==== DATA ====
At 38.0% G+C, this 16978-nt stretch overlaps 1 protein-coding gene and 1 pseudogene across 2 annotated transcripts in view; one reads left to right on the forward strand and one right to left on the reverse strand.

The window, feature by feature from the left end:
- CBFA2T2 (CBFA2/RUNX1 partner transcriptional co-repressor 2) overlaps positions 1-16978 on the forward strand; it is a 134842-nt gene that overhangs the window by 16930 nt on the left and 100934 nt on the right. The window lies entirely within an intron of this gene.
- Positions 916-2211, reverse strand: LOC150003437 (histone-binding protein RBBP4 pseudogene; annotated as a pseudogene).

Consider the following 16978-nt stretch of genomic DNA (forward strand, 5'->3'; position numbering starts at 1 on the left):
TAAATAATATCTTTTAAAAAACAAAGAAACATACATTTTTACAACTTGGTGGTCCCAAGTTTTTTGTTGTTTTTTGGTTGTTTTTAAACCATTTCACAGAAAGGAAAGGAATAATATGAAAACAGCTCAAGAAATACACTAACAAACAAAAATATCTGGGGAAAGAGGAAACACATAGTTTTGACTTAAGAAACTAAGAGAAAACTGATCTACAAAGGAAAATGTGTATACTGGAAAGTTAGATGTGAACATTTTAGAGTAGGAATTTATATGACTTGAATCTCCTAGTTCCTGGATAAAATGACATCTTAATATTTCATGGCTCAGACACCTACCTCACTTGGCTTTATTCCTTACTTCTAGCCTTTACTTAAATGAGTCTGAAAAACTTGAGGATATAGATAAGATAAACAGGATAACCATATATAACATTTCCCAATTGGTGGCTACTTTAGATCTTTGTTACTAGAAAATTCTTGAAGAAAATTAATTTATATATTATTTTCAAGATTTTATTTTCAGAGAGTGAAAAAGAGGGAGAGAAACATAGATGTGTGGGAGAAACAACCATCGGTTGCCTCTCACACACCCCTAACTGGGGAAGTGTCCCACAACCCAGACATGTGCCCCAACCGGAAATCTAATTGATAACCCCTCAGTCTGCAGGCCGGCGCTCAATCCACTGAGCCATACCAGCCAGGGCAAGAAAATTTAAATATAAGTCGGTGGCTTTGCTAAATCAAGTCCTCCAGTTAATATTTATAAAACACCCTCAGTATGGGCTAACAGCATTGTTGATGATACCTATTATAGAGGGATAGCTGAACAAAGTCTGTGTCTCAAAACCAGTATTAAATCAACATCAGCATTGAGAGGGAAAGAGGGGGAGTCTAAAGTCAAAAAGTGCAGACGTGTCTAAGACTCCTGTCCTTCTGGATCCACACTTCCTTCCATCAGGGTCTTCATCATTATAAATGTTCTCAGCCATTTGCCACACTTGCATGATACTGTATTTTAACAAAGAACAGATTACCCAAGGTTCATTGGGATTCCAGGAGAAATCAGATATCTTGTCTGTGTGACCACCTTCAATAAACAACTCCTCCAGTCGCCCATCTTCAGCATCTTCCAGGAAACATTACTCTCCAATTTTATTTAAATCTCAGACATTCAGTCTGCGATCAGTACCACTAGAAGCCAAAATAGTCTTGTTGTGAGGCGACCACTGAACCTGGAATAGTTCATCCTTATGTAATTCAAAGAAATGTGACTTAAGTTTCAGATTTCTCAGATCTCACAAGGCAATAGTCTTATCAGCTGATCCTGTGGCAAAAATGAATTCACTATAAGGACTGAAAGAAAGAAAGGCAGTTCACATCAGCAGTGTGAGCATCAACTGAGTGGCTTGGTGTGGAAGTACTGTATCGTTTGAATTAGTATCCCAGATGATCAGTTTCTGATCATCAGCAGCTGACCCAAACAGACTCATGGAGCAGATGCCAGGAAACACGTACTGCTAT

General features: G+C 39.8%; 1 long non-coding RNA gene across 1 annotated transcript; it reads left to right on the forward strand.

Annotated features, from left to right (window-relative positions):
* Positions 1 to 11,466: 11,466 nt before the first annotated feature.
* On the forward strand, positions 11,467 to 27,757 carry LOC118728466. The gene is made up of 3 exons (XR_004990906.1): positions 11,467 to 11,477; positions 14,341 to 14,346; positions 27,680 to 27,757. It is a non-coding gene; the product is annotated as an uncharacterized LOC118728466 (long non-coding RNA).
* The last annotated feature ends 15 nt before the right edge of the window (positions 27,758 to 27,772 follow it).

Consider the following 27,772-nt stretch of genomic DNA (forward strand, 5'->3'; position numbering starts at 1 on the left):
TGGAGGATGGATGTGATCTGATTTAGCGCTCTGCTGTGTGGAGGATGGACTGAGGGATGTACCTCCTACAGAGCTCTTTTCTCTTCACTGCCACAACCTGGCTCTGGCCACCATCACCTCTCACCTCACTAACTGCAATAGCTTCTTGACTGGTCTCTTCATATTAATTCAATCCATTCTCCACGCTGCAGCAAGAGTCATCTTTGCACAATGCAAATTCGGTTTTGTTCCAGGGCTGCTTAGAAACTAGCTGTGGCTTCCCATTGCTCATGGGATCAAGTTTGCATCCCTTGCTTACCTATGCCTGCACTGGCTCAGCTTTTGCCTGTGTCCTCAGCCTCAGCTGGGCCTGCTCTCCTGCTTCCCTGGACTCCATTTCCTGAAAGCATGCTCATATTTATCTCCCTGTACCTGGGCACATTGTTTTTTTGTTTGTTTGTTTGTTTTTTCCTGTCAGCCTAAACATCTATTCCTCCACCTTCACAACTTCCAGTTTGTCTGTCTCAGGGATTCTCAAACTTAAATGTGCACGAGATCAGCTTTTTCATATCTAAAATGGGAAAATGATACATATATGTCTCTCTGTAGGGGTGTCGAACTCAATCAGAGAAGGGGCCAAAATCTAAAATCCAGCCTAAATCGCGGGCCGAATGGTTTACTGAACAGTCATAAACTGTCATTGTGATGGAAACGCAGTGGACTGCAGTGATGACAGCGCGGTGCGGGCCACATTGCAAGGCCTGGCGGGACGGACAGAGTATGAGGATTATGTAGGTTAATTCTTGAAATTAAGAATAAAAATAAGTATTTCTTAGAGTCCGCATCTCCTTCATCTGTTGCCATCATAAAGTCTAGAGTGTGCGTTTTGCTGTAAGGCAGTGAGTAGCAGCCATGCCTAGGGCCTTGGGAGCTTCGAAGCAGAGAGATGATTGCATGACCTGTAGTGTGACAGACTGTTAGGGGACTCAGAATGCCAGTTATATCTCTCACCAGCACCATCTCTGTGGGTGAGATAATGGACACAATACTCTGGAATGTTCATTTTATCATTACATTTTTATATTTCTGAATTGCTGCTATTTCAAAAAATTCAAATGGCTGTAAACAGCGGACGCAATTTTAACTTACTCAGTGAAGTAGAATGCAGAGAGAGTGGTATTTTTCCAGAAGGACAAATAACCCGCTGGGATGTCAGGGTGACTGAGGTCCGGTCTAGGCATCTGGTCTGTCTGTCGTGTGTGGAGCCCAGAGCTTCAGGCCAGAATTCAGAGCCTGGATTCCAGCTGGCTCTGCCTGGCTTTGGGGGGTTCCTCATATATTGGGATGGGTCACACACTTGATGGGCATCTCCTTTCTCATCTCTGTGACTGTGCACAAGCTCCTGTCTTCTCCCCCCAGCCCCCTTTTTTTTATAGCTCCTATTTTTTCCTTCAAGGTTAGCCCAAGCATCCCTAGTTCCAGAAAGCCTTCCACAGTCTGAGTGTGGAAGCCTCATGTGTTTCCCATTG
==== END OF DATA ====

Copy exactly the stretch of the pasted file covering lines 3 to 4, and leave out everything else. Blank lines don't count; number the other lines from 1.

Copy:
- CBFA2T2 (CBFA2/RUNX1 partner transcriptional co-repressor 2) overlaps positions 1-16978 on the forward strand; it is a 134842-nt gene that overhangs the window by 16930 nt on the left and 100934 nt on the right. The window lies entirely within an intron of this gene.
- Positions 916-2211, reverse strand: LOC150003437 (histone-binding protein RBBP4 pseudogene; annotated as a pseudogene).